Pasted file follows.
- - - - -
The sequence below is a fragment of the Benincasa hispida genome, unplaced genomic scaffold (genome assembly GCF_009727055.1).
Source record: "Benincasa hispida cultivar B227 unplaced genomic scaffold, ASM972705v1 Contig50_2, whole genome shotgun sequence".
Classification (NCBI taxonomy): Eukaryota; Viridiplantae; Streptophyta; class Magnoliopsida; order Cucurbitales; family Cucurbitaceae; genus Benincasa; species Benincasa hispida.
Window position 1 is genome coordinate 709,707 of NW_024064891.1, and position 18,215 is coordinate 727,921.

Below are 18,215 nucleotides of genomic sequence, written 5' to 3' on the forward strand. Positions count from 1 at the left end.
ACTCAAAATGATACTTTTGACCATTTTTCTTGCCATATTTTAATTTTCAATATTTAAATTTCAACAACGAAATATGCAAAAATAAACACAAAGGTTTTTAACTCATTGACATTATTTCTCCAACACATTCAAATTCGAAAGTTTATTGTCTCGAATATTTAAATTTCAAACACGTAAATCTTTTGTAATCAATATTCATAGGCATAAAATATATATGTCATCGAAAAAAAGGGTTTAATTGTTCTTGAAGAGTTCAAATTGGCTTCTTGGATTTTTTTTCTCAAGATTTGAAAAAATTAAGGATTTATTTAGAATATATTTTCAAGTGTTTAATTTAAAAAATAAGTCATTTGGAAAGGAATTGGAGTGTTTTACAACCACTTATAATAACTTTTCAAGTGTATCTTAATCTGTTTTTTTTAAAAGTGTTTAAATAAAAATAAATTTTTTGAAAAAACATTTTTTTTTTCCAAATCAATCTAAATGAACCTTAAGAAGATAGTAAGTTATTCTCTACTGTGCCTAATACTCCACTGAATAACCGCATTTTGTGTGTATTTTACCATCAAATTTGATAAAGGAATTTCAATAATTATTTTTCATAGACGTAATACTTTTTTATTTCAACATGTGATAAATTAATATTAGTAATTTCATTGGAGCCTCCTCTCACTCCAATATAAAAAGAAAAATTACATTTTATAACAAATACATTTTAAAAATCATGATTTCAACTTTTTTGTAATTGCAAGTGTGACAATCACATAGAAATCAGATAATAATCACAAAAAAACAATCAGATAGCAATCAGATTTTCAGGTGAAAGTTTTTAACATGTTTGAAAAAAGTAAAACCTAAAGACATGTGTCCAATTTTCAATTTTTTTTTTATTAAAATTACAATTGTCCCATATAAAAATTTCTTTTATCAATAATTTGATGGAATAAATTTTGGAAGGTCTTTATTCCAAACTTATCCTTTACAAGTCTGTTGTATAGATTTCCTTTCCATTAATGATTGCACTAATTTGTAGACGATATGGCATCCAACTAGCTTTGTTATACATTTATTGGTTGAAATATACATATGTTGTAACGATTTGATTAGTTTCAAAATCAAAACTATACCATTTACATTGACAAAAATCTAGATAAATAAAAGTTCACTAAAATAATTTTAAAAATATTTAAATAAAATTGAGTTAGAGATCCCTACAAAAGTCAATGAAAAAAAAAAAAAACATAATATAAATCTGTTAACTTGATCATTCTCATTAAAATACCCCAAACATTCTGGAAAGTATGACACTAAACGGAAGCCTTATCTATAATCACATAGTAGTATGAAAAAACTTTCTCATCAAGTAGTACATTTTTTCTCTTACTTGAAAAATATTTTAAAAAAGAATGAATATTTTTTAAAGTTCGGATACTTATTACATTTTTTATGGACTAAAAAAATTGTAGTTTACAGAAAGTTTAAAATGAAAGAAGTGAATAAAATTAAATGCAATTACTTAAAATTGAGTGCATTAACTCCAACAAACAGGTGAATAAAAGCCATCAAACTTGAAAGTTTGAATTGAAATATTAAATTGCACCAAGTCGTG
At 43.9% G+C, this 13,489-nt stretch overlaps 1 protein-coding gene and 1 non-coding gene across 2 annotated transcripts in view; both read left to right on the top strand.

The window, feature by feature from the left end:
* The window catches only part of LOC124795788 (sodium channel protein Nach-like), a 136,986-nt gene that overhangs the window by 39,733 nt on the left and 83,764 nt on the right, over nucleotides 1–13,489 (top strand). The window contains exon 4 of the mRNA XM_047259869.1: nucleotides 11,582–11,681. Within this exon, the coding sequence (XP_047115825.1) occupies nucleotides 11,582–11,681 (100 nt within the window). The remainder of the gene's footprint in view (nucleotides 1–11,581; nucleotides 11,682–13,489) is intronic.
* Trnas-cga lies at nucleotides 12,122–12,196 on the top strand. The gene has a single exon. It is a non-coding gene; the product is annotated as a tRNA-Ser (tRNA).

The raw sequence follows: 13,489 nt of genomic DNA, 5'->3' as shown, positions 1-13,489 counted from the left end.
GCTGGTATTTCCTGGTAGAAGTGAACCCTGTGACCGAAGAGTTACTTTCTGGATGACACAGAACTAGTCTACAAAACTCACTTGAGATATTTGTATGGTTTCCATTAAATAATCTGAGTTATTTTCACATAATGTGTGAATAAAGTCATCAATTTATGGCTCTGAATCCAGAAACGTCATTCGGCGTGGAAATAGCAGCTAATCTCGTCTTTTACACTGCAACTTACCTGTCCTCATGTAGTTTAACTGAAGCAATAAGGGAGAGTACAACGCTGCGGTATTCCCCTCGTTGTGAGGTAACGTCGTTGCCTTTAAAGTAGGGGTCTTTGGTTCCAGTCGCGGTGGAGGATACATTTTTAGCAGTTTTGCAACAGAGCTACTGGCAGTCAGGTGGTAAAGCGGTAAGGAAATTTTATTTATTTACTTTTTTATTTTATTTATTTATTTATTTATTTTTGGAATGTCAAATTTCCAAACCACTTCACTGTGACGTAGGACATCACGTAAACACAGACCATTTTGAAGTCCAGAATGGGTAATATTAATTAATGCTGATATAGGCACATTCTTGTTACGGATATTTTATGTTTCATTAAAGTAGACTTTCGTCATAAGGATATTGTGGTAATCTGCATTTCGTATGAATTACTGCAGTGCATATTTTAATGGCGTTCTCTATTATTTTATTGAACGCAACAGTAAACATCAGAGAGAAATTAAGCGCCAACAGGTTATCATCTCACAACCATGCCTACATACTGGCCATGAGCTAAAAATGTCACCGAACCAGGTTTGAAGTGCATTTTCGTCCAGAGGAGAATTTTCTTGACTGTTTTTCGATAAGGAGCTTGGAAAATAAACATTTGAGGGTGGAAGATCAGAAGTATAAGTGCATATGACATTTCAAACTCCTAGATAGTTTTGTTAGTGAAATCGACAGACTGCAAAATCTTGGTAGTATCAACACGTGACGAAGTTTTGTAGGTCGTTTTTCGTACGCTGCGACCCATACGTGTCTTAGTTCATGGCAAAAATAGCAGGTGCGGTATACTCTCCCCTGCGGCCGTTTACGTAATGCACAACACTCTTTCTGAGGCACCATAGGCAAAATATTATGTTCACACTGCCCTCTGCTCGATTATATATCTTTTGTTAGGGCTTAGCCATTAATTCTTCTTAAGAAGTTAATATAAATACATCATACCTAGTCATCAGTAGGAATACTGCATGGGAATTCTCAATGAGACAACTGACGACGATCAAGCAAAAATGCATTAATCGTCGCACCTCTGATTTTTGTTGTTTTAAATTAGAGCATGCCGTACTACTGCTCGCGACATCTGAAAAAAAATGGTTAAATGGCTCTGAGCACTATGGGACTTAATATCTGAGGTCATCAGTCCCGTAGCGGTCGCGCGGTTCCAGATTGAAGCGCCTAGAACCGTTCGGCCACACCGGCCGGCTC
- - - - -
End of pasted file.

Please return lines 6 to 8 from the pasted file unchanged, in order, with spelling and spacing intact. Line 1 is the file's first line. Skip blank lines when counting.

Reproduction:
ACTCAAAATGATACTTTTGACCATTTTTCTTGCCATATTTTAATTTTCAATATTTAAATTTCAACAACGAAATATGCAAAAATAAACACAAAGGTTTTTAACTCATTGACATTATTTCTCCAACACATTCAAATTCGAAAGTTTATTGTCTCGAATATTTAAATTTCAAACACGTAAATCTTTTGTAATCAATATTCATAGGCATAAAATATATATGTCATCGAAAAAAAGGGTTTAATTGTTCTTGAAGAGTTCAAATTGGCTTCTTGGATTTTTTTTCTCAAGATTTGAAAAAATTAAGGATTTATTTAGAATATATTTTCAAGTGTTTAATTTAAAAAATAAGTCATTTGGAAAGGAATTGGAGTGTTTTACAACCACTTATAATAACTTTTCAAGTGTATCTTAATCTGTTTTTTTTAAAAGTGTTTAAATAAAAATAAATTTTTTGAAAAAACATTTTTTTTTTCCAAATCAATCTAAATGAACCTTAAGAAGATAGTAAGTTATTCTCTACTGTGCCTAATACTCCACTGAATAACCGCATTTTGTGTGTATTTTACCATCAAATTTGATAAAGGAATTTCAATAATTATTTTTCATAGACGTAATACTTTTTTATTTCAACATGTGATAAATTAATATTAGTAATTTCATTGGAGCCTCCTCTCACTCCAATATAAAAAGAAAAATTACATTTTATAACAAATACATTTTAAAAATCATGATTTCAACTTTTTTGTAATTGCAAGTGTGACAATCACATAGAAATCAGATAATAATCACAAAAAAACAATCAGATAGCAATCAGATTTTCAGGTGAAAGTTTTTAACATGTTTGAAAAAAGTAAAACCTAAAGACATGTGTCCAATTTTCAATTTTTTTTTTATTAAAATTACAATTGTCCCATATAAAAATTTCTTTTATCAATAATTTGATGGAATAAATTTTGGAAGGTCTTTATTCCAAACTTATCCTTTACAAGTCTGTTGTATAGATTTCCTTTCCATTAATGATTGCACTAATTTGTAGACGATATGGCATCCAACTAGCTTTGTTATACATTTATTGGTTGAAATATACATATGTTGTAACGATTTGATTAGTTTCAAAATCAAAACTATACCATTTACATTGACAAAAATCTAGATAAATAAAAGTTCACTAAAATAATTTTAAAAATATTTAAATAAAATTGAGTTAGAGATCCCTACAAAAGTCAATGAAAAAAAAAAAAAACATAATATAAATCTGTTAACTTGATCATTCTCATTAAAATACCCCAAACATTCTGGAAAGTATGACACTAAACGGAAGCCTTATCTATAATCACATAGTAGTATGAAAAAACTTTCTCATCAAGTAGTACATTTTTTCTCTTACTTGAAAAATATTTTAAAAAAGAATGAATATTTTTTAAAGTTCGGATACTTATTACATTTTTTATGGACTAAAAAAATTGTAGTTTACAGAAAGTTTAAAATGAAAGAAGTGAATAAAATTAAATGCAATTACTTAAAATTGAGTGCATTAACTCCAACAAACAGGTGAATAAAAGCCATCAAACTTGAAAGTTTGAATTGAAATATTAAATTGCACCAAGTCGTG
At 43.9% G+C, this 13,489-nt stretch overlaps 1 protein-coding gene and 1 non-coding gene across 2 annotated transcripts in view; both read left to right on the top strand.

The window, feature by feature from the left end: